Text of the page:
When a scraper blade loses its sharpness, floor removal time can double. A blunt blade is more likely to glide along the top of the floor, rather than pulling it up. This means workers have to take several runs at a length of flooring in order to remove it all.
The good news is that sharpening a scraper blade isn't a mammoth task — it takes no more than two minutes and standard blades can be sharpened using a hard stone rock or sandpaper discs. Carbide tipped blades have a longer life than regular steel blades and perform better where other blades fail, but the operator needs to be aware that when they become blunt, they have to be sharpened with a special carbide silica stone.
While users can expect to sharpen their floor scraper blades during a larger project, choosing the right blades in the first place will help extend their life and reduce maintenance time.
Shorter blades, such as National Flooring Equipment's 1-inch model, are designed for materials where the bond between the flooring and the concrete is extremely strong, such as vinyl composition tile (VCT) and adhesive re-scrape. They also work well for parking deck coatings, epoxies, and elastomeric coatings. This is because shorter blades have significantly more pressure per square inch and can break through strong bonds more effectively. If a longer blade was used for this type of flooring, it would dull much faster due to excessive pressure on the blade's edge.
The type of surface that the scraper blade will come into contact with also affects the life of the blade. Rougher concrete tends to dull blades much quicker than a smooth, trowelled surface. However, as there is little users can do about the surface underneath the floor, it's important to take the correct steps to increase blade life wherever else possible.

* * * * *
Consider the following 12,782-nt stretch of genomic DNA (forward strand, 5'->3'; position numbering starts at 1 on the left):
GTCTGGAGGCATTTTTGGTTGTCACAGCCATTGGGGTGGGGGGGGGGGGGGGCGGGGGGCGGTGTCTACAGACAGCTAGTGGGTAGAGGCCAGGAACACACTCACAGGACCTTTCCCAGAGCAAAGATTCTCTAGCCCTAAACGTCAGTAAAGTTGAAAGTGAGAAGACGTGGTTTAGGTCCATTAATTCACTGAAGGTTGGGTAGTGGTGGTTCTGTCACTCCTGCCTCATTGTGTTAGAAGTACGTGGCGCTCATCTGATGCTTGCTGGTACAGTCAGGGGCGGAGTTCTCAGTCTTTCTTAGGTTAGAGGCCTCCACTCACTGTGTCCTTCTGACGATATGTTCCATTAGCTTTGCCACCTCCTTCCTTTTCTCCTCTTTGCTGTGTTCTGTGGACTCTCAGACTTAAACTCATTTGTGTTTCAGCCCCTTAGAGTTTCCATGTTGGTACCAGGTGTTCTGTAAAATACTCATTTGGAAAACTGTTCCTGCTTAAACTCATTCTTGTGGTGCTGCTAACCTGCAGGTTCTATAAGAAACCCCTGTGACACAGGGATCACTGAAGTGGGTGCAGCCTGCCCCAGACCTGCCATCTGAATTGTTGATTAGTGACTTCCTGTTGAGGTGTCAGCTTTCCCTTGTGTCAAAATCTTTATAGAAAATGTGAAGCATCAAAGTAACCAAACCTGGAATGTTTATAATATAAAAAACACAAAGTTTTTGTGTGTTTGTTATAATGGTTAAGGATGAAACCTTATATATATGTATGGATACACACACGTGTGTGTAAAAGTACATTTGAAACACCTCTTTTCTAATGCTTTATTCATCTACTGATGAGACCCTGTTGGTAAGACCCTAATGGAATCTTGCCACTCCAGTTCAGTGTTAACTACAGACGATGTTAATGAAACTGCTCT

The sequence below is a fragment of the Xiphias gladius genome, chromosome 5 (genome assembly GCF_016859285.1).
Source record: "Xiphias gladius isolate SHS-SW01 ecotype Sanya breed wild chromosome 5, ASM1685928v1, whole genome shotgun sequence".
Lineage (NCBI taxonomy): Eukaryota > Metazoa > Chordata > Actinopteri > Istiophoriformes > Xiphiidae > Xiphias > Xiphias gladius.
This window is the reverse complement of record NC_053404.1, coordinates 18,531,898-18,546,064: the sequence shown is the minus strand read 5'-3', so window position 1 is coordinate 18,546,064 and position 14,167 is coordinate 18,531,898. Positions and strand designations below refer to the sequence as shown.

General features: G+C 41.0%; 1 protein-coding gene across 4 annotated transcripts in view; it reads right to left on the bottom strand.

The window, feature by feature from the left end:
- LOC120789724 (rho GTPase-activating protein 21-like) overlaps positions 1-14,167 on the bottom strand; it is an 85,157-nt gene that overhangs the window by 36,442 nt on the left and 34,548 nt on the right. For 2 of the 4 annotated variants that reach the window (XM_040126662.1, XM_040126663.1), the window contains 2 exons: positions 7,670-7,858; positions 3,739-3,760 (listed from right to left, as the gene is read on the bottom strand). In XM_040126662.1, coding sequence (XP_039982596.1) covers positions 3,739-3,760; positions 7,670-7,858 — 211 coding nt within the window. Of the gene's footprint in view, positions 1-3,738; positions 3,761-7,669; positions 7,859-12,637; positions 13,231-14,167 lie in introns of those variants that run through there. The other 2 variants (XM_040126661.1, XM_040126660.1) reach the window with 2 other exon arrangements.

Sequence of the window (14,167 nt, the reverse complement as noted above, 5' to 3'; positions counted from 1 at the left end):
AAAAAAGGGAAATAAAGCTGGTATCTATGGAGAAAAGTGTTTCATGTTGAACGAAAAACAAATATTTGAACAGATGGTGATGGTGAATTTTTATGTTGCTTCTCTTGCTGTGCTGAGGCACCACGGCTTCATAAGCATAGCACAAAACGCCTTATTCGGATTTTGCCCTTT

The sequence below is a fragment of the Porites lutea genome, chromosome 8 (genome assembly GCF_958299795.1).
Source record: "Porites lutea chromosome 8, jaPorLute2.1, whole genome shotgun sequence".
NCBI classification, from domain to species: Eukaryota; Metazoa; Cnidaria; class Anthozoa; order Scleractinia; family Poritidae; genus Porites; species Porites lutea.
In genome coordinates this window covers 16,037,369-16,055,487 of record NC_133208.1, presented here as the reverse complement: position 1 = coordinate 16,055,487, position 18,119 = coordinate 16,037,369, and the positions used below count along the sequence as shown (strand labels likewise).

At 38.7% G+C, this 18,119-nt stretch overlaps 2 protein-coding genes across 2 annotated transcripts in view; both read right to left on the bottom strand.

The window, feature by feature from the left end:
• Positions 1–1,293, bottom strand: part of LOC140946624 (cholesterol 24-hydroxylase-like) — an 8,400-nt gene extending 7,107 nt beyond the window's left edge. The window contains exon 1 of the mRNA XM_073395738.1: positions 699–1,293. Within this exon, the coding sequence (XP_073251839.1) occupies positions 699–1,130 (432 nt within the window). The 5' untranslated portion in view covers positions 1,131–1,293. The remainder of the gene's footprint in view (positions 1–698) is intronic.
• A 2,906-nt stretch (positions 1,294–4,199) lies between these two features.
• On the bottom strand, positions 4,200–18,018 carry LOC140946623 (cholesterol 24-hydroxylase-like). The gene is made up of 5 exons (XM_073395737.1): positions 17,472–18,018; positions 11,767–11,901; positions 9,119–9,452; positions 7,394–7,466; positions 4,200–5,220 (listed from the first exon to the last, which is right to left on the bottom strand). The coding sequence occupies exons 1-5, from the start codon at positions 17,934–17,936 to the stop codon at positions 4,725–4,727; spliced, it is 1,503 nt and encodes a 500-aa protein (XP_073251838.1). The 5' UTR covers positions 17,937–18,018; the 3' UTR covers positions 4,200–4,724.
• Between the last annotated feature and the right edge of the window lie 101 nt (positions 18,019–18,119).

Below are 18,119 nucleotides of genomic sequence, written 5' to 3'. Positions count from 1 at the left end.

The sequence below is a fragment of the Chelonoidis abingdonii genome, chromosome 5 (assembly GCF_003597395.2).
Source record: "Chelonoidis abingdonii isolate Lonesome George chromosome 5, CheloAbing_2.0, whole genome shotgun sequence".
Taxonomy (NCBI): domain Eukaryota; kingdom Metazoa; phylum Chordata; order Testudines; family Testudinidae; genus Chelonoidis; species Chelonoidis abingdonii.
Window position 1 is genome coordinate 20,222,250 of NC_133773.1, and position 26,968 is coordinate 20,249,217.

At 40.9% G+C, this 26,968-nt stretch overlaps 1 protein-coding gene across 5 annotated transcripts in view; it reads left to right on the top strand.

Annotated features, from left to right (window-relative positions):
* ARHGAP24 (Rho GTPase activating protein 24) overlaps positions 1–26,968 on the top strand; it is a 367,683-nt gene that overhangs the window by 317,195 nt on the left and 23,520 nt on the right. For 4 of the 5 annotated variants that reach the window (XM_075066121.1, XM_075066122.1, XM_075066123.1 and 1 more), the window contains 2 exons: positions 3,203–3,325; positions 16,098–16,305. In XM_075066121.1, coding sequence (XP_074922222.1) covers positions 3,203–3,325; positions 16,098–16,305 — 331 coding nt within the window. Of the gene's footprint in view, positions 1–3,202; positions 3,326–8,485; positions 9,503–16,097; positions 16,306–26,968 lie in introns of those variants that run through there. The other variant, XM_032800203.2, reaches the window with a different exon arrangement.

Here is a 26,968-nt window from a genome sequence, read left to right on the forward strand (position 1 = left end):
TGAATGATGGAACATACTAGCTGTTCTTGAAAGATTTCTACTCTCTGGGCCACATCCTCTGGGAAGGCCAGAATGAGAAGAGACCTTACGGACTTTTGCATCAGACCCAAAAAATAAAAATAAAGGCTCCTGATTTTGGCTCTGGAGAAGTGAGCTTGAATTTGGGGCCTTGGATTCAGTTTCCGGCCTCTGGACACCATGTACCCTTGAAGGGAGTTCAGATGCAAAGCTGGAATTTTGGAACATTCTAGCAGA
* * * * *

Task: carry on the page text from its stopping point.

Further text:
Users often try and correct the effects of dull blades by changing the angle of their machine. Increasing the angle between the machine blade and floor is a telltale sign that it's time to sharpen or replace a blade. Angling the blade may increase its effectiveness in the short-term, but contractors risk damaging the concrete underneath the floor and even breaking the blade as it hits the concrete at a higher angle.
This mistake is also common amongst first time users. We have seen many inexperienced contractors report that their machine is faulty, when in fact the blades just need sharpening.
Removing flooring in the wrong direction can also damage scraper blades. Floor joints tend to run in two directions — north to south and east to west. If a scraper blade hits these joints head on, it can become blunt or even break. Most floor removal experts will advise users to run their floor scraper from corner to corner to help avoid these joints and extend the life of their scraper blades.
At times, even industry professionals need guidance on maintaining their equipment correctly. For more information on training, support and machine accessories get in touch at email@example.com.